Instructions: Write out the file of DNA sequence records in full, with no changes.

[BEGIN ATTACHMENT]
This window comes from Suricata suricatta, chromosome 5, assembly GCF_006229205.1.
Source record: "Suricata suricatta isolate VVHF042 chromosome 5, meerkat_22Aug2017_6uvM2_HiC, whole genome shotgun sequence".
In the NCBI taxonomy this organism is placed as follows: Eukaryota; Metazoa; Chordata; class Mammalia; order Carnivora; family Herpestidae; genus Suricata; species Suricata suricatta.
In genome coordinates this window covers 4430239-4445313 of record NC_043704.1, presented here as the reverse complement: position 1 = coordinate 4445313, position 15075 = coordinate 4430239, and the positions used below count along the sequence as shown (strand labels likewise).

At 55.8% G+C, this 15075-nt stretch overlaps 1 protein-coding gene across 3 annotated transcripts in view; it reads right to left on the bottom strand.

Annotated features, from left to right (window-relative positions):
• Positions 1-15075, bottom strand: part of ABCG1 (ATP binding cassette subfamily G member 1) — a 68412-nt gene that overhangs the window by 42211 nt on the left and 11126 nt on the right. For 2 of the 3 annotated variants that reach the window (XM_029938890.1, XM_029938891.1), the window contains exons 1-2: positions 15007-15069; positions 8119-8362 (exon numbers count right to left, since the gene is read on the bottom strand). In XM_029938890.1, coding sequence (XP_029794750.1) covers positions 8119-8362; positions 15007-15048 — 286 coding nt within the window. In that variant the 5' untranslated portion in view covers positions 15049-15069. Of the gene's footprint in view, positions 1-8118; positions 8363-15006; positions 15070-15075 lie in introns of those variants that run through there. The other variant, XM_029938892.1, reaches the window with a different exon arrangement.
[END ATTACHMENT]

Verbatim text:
This window comes from Suricata suricatta, chromosome 5, assembly GCF_006229205.1.
Source record: "Suricata suricatta isolate VVHF042 chromosome 5, meerkat_22Aug2017_6uvM2_HiC, whole genome shotgun sequence".
In the NCBI taxonomy this organism is placed as follows: Eukaryota; Metazoa; Chordata; class Mammalia; order Carnivora; family Herpestidae; genus Suricata; species Suricata suricatta.
In genome coordinates this window covers 4430239-4445313 of record NC_043704.1, presented here as the reverse complement: position 1 = coordinate 4445313, position 15075 = coordinate 4430239, and the positions used below count along the sequence as shown (strand labels likewise).

At 55.8% G+C, this 15075-nt stretch overlaps 1 protein-coding gene across 3 annotated transcripts in view; it reads right to left on the bottom strand.

Annotated features, from left to right (window-relative positions):
• Positions 1-15075, bottom strand: part of ABCG1 (ATP binding cassette subfamily G member 1) — a 68412-nt gene that overhangs the window by 42211 nt on the left and 11126 nt on the right. For 2 of the 3 annotated variants that reach the window (XM_029938890.1, XM_029938891.1), the window contains exons 1-2: positions 15007-15069; positions 8119-8362 (exon numbers count right to left, since the gene is read on the bottom strand). In XM_029938890.1, coding sequence (XP_029794750.1) covers positions 8119-8362; positions 15007-15048 — 286 coding nt within the window. In that variant the 5' untranslated portion in view covers positions 15049-15069. Of the gene's footprint in view, positions 1-8118; positions 8363-15006; positions 15070-15075 lie in introns of those variants that run through there. The other variant, XM_029938892.1, reaches the window with a different exon arrangement.